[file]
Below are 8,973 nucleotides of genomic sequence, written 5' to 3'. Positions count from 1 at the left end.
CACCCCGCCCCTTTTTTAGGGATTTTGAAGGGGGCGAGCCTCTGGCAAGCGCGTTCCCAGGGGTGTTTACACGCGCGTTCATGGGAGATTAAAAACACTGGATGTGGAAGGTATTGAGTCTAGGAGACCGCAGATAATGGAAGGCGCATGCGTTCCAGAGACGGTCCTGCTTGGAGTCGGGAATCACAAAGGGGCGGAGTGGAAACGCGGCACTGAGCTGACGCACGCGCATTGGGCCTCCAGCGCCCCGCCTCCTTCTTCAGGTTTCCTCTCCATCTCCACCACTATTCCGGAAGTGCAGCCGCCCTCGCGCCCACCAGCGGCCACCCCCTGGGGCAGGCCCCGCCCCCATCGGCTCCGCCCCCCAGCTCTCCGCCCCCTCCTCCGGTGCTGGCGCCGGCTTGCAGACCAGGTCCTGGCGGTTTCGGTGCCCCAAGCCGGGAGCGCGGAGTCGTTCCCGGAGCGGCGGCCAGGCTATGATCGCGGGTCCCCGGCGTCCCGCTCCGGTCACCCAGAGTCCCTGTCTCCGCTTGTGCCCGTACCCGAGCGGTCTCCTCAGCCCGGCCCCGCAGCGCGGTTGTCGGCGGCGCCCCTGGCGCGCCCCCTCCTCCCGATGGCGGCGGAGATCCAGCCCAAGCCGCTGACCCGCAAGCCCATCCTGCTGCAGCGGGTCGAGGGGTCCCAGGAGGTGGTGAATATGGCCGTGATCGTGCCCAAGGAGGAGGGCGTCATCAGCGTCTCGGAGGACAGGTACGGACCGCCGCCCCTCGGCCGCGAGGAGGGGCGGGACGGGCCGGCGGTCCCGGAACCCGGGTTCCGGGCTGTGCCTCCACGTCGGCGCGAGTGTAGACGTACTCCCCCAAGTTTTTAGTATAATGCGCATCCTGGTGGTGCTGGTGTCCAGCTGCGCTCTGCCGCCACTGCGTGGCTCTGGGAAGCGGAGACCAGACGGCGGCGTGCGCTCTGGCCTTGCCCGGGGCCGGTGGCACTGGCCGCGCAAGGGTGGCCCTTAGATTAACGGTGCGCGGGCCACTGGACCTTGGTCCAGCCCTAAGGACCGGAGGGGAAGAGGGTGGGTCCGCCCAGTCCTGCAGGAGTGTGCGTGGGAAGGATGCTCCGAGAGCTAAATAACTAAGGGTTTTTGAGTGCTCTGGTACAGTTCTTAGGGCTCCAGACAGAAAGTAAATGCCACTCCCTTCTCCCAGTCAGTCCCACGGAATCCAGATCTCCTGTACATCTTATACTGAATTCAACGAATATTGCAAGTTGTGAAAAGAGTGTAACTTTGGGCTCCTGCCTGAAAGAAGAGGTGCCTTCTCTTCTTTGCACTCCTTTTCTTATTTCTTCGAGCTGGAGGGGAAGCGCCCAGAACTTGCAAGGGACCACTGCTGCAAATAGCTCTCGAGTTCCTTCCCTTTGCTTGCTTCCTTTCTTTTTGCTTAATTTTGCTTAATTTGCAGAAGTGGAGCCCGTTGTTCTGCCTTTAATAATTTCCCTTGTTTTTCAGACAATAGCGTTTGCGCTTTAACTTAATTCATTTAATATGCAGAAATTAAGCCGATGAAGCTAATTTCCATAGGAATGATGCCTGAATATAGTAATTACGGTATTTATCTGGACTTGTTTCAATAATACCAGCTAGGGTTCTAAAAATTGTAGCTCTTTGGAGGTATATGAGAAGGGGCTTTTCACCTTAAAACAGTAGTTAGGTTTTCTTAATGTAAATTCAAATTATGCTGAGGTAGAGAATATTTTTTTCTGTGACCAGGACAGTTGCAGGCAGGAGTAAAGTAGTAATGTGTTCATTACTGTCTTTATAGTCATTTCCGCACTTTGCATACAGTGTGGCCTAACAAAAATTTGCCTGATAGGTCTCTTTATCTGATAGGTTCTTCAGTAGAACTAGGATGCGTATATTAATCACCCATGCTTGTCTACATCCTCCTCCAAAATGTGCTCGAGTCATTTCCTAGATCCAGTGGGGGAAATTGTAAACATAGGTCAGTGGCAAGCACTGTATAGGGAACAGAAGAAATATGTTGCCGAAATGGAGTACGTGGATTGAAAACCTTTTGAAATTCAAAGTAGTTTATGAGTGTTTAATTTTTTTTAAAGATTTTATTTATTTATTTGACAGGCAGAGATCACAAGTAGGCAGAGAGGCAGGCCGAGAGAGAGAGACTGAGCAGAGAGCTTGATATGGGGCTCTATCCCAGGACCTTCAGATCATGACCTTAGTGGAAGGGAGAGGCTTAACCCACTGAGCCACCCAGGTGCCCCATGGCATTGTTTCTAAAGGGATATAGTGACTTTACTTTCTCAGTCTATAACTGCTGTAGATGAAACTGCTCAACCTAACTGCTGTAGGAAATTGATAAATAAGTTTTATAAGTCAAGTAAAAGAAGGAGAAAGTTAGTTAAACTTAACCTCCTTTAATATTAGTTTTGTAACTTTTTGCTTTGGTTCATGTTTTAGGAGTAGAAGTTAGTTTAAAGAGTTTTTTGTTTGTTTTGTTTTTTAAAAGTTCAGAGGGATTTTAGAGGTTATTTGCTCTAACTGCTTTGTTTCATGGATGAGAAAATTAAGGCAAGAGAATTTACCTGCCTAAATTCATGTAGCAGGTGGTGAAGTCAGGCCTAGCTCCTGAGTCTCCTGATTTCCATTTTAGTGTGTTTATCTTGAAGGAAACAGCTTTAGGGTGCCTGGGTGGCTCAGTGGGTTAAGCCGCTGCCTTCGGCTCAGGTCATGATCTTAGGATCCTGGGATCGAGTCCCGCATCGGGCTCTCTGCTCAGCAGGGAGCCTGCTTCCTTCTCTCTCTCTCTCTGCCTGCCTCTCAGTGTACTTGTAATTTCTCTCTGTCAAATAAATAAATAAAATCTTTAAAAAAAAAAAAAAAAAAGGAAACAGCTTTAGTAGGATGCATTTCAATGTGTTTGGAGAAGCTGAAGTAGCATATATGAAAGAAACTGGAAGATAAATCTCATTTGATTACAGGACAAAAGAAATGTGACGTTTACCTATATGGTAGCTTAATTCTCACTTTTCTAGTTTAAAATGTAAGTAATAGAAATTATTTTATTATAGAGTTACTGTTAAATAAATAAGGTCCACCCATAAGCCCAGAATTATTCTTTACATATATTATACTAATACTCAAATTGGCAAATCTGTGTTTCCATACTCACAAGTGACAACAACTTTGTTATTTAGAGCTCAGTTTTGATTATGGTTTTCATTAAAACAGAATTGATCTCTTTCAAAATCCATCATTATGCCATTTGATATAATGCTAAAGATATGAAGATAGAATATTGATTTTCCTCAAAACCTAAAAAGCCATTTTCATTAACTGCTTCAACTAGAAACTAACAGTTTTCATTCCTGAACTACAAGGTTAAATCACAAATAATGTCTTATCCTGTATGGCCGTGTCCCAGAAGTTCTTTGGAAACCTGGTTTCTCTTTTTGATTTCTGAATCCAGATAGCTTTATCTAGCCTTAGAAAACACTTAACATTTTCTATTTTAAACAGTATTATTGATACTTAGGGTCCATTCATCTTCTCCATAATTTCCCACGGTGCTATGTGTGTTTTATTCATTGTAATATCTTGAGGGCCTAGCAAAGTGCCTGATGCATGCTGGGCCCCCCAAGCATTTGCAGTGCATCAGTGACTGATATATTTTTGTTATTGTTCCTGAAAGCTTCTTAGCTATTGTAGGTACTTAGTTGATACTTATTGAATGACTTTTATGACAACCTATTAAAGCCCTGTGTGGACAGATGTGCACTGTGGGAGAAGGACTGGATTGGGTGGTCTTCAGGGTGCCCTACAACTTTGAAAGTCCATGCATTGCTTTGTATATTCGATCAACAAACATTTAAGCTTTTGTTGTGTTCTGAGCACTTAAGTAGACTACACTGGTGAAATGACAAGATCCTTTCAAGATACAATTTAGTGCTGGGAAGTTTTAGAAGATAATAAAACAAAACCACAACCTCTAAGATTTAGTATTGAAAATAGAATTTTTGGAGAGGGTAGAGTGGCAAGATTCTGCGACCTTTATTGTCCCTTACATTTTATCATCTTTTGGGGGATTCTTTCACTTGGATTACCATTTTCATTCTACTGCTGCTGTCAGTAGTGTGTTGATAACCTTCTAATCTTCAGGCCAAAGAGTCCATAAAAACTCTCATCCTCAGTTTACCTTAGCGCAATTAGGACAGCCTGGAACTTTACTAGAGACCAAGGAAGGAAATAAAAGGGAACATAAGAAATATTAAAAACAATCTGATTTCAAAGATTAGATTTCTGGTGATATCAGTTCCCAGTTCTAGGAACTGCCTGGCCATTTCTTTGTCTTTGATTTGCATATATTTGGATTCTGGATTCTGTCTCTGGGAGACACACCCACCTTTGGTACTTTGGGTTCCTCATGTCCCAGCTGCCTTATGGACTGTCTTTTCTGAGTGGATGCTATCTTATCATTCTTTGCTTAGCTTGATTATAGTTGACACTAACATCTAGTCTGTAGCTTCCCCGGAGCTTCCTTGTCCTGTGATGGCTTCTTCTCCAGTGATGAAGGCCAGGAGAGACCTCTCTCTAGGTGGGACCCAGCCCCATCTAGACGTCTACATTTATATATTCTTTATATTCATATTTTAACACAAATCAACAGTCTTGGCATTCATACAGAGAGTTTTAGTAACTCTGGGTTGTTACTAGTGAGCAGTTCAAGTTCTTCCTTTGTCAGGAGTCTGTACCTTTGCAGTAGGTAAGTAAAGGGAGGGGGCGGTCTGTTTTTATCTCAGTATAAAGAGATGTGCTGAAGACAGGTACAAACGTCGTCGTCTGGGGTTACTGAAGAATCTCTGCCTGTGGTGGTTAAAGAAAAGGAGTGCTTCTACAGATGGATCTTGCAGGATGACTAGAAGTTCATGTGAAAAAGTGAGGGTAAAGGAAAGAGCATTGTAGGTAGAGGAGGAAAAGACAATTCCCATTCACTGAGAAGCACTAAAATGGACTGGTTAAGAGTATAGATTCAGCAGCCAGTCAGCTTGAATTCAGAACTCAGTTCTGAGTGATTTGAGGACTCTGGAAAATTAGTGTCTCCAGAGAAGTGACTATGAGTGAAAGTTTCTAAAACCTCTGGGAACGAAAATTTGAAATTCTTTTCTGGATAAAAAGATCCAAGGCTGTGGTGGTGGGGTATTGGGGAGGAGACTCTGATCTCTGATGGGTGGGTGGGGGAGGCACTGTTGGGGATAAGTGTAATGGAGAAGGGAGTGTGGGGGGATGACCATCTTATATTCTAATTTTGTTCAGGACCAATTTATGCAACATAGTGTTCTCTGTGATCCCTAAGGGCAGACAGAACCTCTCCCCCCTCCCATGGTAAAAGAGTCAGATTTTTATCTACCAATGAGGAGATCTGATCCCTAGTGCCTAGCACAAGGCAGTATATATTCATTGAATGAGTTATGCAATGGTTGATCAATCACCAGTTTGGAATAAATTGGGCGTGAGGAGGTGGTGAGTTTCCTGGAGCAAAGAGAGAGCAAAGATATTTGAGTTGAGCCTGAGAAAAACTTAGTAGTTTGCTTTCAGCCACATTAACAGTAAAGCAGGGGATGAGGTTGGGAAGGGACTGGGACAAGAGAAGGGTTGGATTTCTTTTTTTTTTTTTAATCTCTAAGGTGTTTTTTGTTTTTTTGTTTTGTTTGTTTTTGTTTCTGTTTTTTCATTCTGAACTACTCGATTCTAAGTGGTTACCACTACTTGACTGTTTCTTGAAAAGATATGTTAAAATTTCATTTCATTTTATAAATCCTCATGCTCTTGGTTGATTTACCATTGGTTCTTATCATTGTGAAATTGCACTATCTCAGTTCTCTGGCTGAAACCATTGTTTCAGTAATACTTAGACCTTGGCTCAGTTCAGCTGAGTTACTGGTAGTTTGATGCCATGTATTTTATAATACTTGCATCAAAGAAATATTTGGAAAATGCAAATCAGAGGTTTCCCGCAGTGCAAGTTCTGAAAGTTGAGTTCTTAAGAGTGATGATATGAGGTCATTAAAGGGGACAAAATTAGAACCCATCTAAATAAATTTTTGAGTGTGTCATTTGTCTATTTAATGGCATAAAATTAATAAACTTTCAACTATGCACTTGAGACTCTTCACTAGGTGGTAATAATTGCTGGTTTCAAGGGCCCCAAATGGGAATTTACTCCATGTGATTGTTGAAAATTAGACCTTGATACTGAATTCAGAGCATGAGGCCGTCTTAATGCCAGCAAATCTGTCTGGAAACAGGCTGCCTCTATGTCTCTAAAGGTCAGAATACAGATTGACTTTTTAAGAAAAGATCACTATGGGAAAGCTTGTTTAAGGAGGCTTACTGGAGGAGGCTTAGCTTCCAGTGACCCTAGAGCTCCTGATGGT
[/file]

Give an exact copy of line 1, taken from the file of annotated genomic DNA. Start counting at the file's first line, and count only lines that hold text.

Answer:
Below are 8,973 nucleotides of genomic sequence, written 5' to 3'. Positions count from 1 at the left end.